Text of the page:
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Climate zones & weather

Which factors are important when designing public space in different regions? In this article, Dr Jennie Sjöholm discusses some significant aspects.
Weather forecast symbols
© Photo by Image by OpenClipart-Vectors from Pixabay
Weather is the short-term atmospheric conditions at a location, whereas climate is the average weather over a long period of time. There are different ways to define climate zones, but a common way is to use the Köppen classification system.

Here, five main categories are: tropical, dry, temperate, continental, and polar. These can in turn be subdivided, based on the seasonal precipitation type and the temperature, but also the type of vegetation.

For instance, tropical climate zones can be differentiated by whether they have rainforest, monsoon, or savannah climate. The savannah climate, in turn, can be characterised as either having a dry winter or dry summer.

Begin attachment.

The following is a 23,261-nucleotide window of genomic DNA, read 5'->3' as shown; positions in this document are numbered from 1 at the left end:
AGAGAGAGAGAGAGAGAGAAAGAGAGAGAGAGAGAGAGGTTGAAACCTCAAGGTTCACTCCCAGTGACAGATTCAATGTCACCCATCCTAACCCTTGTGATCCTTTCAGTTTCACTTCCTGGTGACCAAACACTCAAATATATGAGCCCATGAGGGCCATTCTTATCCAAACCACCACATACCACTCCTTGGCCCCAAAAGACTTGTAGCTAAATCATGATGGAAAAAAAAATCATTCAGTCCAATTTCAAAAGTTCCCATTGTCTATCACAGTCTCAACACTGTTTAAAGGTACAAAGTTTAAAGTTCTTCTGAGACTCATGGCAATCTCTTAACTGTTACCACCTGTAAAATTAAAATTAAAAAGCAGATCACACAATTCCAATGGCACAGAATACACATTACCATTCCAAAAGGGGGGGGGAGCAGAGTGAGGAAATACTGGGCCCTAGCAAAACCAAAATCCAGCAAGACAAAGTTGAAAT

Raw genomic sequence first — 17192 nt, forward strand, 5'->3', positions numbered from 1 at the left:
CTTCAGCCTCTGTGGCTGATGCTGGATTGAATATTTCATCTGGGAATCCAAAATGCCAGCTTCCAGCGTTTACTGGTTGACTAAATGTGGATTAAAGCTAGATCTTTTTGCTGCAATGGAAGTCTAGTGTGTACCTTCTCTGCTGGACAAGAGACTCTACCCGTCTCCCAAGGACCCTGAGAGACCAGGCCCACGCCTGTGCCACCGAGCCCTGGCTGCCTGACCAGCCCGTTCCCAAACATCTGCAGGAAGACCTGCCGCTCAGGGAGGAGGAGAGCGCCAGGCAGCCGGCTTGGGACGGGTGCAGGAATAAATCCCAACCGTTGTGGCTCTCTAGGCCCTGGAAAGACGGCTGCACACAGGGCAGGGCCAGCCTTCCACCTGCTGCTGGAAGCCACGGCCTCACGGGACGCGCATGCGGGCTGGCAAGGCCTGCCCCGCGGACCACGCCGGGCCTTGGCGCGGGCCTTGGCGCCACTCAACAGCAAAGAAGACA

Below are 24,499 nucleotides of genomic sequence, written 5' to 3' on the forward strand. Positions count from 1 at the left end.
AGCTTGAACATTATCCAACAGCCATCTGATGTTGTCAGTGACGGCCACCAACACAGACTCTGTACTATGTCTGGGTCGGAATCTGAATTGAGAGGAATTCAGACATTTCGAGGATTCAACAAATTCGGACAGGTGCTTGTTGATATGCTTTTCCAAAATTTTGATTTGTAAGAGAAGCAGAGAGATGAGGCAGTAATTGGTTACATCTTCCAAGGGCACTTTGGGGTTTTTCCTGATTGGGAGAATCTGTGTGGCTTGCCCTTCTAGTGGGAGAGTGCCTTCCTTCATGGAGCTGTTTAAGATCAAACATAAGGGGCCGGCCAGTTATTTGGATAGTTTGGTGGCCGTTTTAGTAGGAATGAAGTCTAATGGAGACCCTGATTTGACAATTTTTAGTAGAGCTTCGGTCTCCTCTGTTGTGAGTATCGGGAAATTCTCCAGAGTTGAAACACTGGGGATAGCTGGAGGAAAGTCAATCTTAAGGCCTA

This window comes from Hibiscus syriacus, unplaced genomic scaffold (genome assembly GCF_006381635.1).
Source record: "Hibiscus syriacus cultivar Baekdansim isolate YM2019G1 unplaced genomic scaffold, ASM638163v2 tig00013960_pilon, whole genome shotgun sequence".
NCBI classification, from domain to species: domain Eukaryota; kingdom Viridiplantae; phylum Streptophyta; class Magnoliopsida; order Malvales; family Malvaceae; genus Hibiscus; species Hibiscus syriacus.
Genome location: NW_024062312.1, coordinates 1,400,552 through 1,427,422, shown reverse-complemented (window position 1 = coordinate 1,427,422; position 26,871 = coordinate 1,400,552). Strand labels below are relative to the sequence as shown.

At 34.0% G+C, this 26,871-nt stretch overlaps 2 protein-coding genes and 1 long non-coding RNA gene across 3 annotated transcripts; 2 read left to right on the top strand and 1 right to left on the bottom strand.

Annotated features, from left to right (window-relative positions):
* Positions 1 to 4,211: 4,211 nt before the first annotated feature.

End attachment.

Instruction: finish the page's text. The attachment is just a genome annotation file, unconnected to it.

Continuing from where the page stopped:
Dry climate can be desert or semi-arid, and either hot or cold.

Temperate climates are divided by being mediterranean with hot, warm, or cold summers; humid subtropical; oceanic; subpolar oceanic; or subtropical with dry, or dry and humid, winters.

Continental climate can be characterised by having hot or warm summers, being subarctic, or subarctic with severe winters.

Polar climate can be differentiated between being tundra climate or ice cap climate.

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Placemaking and Public Space Design: Unlocking Design Potential

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